Gift Helps Launch Enterprise Architecture Program at School of Digital SciencesPosted May. 24, 2011
A gift to Kent State University’s new School of Digital Sciences will allow students to pursue a first-in-the-nation concentration in enterprise architecture at both the undergraduate and graduate levels.
Enterprise architecture is a concept used by Fortune 500 companies, the United States government and major organizations around the world to assist those entities in creating technological roadmaps that match their business needs. Using these roadmaps, organizations develop tools and processes to help their employees work smarter and more efficiently.
Through this partnership, the Enterprise Architecture Center of Excellence (EACOE) will donate to Kent State a five-year license to use its courseware in the School of Digital Sciences’ curriculum, a gift valued at $3.2 million.
Samuel B. Holcman, chairman of the Pinnacle Business Group Inc. and managing director of the Enterprise Architecture Center of Excellence, calls the collaboration with the university exciting because of the school’s multidisciplinary approach to the topic.
“What students will gain is a series of transferable skills that will make them extremely valuable to organizations around the world,” Holcman said. “But while enterprise architecture is of interest to people around the world, work in the field from an academic standpoint is very thin. We believe academic institutions like Kent State can bring discipline to this, with the university becoming the foremost authority in the world.”
Holcman is one of the field’s early pioneers; his organization has educated more than 130,000 people on the topic, and works with such clients as Microsoft, General Motors, Bristol-Myers Squibb and Wal-Mart. EACOE’s U.S. offices are located in Pinckney, Mich.
“In the last 20 years, people have started to pay attention because of one word, and that word is complexity,” Holcman said. “The business and technological needs of modern organizations are extremely complex. The analogy I like to give is if you’re building a rowboat, you don’t need information and planning. If you’re building a cruise ship, you better do a lot of planning and architecture.”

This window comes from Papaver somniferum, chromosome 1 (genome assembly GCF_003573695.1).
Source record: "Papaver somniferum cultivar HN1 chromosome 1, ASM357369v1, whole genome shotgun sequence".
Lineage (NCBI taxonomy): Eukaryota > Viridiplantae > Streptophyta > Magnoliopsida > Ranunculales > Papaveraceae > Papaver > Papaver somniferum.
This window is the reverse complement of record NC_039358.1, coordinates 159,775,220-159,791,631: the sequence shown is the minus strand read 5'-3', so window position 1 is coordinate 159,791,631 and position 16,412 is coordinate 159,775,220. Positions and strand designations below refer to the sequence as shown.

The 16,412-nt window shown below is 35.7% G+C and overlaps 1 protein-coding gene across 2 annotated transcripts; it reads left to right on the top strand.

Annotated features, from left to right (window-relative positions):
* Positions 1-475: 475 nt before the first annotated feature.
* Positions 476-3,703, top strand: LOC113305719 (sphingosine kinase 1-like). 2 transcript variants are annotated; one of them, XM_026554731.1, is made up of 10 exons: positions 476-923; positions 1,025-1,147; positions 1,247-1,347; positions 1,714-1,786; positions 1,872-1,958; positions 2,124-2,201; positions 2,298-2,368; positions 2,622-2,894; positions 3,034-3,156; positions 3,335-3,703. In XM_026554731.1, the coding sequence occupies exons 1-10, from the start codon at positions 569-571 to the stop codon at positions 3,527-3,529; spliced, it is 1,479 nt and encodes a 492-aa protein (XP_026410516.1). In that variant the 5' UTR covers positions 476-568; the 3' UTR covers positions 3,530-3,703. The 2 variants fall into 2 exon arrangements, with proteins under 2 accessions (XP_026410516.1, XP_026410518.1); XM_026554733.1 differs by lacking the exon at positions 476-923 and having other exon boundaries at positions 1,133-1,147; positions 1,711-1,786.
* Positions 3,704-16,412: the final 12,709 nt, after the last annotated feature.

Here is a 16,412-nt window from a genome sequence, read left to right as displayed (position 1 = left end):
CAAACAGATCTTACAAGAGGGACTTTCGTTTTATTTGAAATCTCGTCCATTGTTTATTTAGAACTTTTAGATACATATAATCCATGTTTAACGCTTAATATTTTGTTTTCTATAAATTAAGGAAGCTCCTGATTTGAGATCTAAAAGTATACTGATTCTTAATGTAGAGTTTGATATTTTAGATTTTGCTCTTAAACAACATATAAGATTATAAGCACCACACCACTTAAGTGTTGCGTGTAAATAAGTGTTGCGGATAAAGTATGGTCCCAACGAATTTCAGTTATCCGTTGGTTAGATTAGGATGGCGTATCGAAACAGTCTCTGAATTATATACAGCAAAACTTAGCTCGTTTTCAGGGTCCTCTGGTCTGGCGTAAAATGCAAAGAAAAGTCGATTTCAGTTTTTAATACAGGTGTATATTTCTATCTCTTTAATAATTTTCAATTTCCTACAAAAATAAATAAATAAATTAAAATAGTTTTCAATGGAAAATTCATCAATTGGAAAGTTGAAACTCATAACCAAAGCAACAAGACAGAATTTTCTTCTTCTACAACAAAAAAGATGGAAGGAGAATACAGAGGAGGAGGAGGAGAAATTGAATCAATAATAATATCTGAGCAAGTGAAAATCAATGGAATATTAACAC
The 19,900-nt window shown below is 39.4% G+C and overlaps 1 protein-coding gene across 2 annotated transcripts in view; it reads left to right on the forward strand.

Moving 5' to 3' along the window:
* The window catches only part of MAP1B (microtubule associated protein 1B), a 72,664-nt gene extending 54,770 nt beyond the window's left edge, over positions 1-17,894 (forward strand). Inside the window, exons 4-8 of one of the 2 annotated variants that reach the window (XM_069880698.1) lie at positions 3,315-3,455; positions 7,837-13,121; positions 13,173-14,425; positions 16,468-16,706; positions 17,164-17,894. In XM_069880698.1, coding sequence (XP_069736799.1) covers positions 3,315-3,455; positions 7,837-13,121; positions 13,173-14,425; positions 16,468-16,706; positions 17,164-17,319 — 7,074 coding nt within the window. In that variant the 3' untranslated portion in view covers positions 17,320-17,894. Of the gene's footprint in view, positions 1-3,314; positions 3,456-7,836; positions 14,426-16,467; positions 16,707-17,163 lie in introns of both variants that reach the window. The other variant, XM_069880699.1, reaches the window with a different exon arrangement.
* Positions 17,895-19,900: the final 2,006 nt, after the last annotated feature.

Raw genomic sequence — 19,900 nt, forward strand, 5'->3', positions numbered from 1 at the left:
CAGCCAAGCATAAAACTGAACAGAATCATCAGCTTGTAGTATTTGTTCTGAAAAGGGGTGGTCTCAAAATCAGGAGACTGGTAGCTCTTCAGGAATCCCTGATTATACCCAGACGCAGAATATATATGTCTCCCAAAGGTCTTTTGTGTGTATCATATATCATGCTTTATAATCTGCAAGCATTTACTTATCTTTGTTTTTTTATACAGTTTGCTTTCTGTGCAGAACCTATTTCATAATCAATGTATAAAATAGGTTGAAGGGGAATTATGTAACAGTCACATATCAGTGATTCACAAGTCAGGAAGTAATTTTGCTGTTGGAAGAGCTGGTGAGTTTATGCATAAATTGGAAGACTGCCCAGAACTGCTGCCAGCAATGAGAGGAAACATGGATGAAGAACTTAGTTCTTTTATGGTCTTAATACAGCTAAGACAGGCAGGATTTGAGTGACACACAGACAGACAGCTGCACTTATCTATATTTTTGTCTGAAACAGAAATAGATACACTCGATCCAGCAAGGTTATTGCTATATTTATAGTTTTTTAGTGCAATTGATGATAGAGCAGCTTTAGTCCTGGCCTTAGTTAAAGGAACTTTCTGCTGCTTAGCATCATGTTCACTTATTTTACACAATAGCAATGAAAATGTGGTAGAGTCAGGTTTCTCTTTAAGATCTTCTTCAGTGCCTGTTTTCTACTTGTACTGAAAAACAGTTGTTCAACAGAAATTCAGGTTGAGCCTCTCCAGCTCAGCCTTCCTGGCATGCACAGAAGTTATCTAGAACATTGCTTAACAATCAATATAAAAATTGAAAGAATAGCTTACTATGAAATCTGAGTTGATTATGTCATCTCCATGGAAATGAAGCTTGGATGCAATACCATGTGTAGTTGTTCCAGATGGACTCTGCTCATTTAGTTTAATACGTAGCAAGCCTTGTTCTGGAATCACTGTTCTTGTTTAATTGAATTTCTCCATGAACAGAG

Dr. Denise A.D. Bedford, the Goodyear professor of knowledge management in the Information Architecture and Knowledge Management program of Kent State’s School of Library and Information Science, also serves as a faculty member in the School of Digital Sciences. She calls Holcman’s courses “the best training you can get.”
“They start with the idea that information technology is really about business and performance, and looking at whether you have gaps,” Bedford said. “Organizations today are struggling to manage all of their I.T. components and to see how those components align with business goals. Enterprise architecture puts the focus on business goals to create systems that work together — so that tools work for users, rather than users working for tools.”
Kent State’s newest school will operate under a multidisciplinary model that incorporates faculty and courses from existing programs, including computer science, computer information systems, technology, library and information science, visual communication design, communication studies and instructional technology. The first classes will be offered in fall 2011.
“Sam’s gift is a strong endorsement of our forward-looking program, which is poised for tremendous growth,” said Dr. Robert A. Walker, director of the Kent State’s School of Digital Sciences. “Courses will be available through online distance learning, allowing students from around the world to ‘come to Kent State’ and tap into this unique curriculum.”
The school fits within the university’s vision of driving knowledge and economic growth in the region and beyond.
“The impact on Ohio, in particular, could be meaningful,” said Bedford, who joined Kent State’s faculty following her retirement from the World Bank. “We are in very tough economic times. One of the things enterprise architecture tells organizations is how they’re spending money inefficiently. I think the jobs in this field are going to be significant.”
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